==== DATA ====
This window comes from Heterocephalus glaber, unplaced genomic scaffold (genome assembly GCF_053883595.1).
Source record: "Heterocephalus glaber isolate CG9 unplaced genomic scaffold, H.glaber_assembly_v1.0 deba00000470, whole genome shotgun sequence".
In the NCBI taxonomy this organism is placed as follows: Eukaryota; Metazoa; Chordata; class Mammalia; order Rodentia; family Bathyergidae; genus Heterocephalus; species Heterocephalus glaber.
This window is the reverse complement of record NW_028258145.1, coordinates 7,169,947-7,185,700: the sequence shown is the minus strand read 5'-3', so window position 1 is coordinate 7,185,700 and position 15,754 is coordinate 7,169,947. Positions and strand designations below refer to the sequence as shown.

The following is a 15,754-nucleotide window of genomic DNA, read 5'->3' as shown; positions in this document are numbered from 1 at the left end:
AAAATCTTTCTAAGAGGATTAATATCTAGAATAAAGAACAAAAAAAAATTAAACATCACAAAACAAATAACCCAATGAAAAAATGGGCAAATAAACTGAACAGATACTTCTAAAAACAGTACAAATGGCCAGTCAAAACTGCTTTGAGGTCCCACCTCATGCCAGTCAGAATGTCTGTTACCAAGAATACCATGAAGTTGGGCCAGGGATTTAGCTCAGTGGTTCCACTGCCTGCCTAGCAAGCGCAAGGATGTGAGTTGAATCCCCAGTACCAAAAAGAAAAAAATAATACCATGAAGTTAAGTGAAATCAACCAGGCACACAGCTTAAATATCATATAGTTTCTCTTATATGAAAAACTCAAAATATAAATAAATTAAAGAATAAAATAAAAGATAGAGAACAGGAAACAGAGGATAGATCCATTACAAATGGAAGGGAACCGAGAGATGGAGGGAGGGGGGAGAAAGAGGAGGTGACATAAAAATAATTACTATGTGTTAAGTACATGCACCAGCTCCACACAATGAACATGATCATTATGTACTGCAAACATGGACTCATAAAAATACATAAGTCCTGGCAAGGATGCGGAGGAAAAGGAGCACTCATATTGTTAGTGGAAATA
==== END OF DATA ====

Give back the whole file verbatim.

This window comes from Heterocephalus glaber, unplaced genomic scaffold (genome assembly GCF_053883595.1).
Source record: "Heterocephalus glaber isolate CG9 unplaced genomic scaffold, H.glaber_assembly_v1.0 deba00000470, whole genome shotgun sequence".
In the NCBI taxonomy this organism is placed as follows: Eukaryota; Metazoa; Chordata; class Mammalia; order Rodentia; family Bathyergidae; genus Heterocephalus; species Heterocephalus glaber.
This window is the reverse complement of record NW_028258145.1, coordinates 7,169,947-7,185,700: the sequence shown is the minus strand read 5'-3', so window position 1 is coordinate 7,185,700 and position 15,754 is coordinate 7,169,947. Positions and strand designations below refer to the sequence as shown.

The following is a 15,754-nucleotide window of genomic DNA, read 5'->3' as shown; positions in this document are numbered from 1 at the left end:
AAAATCTTTCTAAGAGGATTAATATCTAGAATAAAGAACAAAAAAAAATTAAACATCACAAAACAAATAACCCAATGAAAAAATGGGCAAATAAACTGAACAGATACTTCTAAAAACAGTACAAATGGCCAGTCAAAACTGCTTTGAGGTCCCACCTCATGCCAGTCAGAATGTCTGTTACCAAGAATACCATGAAGTTGGGCCAGGGATTTAGCTCAGTGGTTCCACTGCCTGCCTAGCAAGCGCAAGGATGTGAGTTGAATCCCCAGTACCAAAAAGAAAAAAATAATACCATGAAGTTAAGTGAAATCAACCAGGCACACAGCTTAAATATCATATAGTTTCTCTTATATGAAAAACTCAAAATATAAATAAATTAAAGAATAAAATAAAAGATAGAGAACAGGAAACAGAGGATAGATCCATTACAAATGGAAGGGAACCGAGAGATGGAGGGAGGGGGGAGAAAGAGGAGGTGACATAAAAATAATTACTATGTGTTAAGTACATGCACCAGCTCCACACAATGAACATGATCATTATGTACTGCAAACATGGACTCATAAAAATACATAAGTCCTGGCAAGGATGCGGAGGAAAAGGAGCACTCATATTGTTAGTGGAAATA